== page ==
One whistleblower alerted SEC enforcement staff to misconduct that would become the focus of a staff investigation. That information became the foundation of the agency’s subsequent enforcement action.
The other whistleblower provided information and ongoing cooperation in a staff investigation that resulted in a savings of time and agency resources.
“Whistleblowers have played a crucial role in the progression of many investigations and the success of enforcement actions since the inception of the whistleblower program,” Jane Norberg, chief of the SEC’s Office of the Whistleblower, said. “The value of whistleblowers can be seen in the more than $1 billion in financial remedies ordered against wrongdoers based on actionable information from whistleblowers, including more than $671 million in disgorgement of ill-gotten gains, much of which has been or is scheduled to be returned to harmed investors.”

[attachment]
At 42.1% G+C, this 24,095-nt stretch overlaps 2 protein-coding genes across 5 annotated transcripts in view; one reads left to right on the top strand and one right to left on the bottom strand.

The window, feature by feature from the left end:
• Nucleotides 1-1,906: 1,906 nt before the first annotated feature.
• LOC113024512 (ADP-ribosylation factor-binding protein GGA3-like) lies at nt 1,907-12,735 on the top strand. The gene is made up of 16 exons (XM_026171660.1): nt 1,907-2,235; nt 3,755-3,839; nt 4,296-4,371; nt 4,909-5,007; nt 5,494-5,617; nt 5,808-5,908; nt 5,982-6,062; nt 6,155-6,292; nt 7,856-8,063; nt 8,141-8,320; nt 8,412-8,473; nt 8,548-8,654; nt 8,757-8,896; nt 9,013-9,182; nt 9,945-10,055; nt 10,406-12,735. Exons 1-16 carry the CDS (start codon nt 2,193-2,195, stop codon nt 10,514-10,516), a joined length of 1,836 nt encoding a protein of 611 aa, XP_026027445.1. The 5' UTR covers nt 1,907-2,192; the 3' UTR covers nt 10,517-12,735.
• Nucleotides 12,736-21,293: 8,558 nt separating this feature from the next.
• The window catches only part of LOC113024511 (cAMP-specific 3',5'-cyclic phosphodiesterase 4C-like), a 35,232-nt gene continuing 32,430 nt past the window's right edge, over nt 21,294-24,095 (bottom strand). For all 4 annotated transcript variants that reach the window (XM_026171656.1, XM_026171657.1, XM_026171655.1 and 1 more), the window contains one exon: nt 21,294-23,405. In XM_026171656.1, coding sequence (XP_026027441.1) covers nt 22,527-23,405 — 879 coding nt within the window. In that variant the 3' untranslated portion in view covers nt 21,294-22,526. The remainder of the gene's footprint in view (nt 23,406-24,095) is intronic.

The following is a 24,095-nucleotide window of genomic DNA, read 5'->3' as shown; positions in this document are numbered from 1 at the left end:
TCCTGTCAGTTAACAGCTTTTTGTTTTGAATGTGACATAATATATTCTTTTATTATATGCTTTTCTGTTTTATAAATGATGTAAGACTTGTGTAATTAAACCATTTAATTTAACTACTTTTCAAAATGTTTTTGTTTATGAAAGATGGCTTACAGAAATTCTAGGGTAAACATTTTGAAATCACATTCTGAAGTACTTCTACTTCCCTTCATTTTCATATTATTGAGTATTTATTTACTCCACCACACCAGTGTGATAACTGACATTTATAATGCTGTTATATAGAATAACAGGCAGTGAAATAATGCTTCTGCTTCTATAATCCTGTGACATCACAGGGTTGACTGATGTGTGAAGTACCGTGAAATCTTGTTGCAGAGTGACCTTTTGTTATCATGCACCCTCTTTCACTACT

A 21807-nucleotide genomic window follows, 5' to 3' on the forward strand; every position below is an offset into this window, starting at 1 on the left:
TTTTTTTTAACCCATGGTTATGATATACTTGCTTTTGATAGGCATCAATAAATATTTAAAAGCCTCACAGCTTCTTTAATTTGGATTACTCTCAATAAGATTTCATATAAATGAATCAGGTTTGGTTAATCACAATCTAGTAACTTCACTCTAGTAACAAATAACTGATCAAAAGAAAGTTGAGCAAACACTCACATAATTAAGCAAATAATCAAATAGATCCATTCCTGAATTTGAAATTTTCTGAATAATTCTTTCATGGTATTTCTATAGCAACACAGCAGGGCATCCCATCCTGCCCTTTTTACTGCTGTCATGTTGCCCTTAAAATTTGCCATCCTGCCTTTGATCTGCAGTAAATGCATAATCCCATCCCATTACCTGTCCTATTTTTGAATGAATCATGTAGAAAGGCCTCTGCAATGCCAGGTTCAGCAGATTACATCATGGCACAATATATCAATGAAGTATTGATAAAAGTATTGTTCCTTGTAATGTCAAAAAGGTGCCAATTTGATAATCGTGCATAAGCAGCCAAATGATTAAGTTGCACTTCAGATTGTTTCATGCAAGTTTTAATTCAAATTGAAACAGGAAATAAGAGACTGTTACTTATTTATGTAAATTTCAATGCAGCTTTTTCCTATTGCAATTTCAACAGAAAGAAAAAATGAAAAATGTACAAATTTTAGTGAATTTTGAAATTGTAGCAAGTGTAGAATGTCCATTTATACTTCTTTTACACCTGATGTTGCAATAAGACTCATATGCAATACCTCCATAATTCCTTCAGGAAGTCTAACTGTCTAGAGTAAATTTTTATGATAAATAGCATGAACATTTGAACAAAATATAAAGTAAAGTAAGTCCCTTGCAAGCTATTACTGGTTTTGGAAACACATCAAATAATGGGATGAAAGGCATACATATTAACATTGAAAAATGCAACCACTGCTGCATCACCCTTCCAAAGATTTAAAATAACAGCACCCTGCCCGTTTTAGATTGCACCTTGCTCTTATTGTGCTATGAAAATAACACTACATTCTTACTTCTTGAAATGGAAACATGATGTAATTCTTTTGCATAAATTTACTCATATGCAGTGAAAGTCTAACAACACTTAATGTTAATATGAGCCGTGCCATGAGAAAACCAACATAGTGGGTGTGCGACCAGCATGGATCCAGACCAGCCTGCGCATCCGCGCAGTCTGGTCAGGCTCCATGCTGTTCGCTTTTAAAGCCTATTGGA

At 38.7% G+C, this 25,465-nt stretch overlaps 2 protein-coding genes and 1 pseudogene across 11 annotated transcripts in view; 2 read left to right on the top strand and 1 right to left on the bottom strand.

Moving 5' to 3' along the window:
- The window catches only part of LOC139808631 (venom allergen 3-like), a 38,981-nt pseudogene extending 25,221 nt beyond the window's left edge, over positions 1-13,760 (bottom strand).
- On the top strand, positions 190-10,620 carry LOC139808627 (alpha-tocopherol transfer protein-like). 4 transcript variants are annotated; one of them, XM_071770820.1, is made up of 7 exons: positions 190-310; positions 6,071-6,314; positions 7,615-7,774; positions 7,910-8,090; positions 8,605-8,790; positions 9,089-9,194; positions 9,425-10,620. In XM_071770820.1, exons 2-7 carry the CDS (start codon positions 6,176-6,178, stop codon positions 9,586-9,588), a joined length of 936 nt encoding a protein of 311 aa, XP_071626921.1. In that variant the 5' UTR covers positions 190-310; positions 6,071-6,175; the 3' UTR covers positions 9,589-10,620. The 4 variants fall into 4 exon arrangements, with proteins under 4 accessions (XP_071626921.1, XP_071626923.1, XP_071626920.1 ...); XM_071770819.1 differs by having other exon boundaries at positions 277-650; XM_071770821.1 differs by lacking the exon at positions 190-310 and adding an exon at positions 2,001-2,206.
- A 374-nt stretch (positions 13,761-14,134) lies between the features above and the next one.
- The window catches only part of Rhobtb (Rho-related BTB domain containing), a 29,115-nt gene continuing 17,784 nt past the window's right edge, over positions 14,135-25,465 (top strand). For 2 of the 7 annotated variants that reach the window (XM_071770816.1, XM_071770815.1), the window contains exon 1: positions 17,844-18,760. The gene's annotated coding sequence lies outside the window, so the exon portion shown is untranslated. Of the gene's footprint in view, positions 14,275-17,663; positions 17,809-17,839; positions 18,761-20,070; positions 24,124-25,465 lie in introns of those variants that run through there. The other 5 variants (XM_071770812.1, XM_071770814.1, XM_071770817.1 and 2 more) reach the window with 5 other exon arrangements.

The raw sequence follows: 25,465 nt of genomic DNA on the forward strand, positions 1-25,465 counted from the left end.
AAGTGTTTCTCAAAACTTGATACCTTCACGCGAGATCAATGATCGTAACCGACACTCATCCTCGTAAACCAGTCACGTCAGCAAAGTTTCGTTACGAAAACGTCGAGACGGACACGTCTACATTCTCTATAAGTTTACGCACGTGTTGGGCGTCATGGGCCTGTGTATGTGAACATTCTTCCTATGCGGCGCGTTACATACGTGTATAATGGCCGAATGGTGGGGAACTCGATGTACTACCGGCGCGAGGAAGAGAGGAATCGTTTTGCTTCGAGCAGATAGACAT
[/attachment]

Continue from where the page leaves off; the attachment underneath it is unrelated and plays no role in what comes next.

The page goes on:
The SEC’s whistleblower program, which began in 2012, has awarded more than $175 million to 49 whistleblowers. Payments come from an investor protection fund established by Congress that is financed entirely through sanctions paid to the SEC by securities law violators. No money has come from harmed investors to pay whistleblower awards.
Whistleblowers who voluntarily provide the SEC with credible information that leads to a successful enforcement action are eligible for an award. Awards can range from 10 percent to 30 percent of the money collected when the monetary sanctions. The SEC protects the confidentiality of whistleblowers and doesn’t reveal information that might lead to the identity of the whistleblower being discovered.